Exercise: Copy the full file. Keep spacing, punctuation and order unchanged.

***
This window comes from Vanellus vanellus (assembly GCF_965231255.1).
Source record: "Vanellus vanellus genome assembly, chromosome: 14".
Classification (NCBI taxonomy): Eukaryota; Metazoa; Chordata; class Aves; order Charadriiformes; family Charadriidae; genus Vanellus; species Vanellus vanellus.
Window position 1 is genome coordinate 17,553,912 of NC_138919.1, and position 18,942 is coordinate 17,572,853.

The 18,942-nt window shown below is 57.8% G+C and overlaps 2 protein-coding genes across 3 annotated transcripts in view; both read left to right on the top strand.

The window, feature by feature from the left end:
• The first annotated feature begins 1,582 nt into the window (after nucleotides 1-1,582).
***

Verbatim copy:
This window comes from Vanellus vanellus (assembly GCF_965231255.1).
Source record: "Vanellus vanellus genome assembly, chromosome: 14".
Classification (NCBI taxonomy): Eukaryota; Metazoa; Chordata; class Aves; order Charadriiformes; family Charadriidae; genus Vanellus; species Vanellus vanellus.
Window position 1 is genome coordinate 17,553,912 of NC_138919.1, and position 18,942 is coordinate 17,572,853.

The 18,942-nt window shown below is 57.8% G+C and overlaps 2 protein-coding genes across 3 annotated transcripts in view; both read left to right on the top strand.

The window, feature by feature from the left end:
• The first annotated feature begins 1,582 nt into the window (after nucleotides 1-1,582).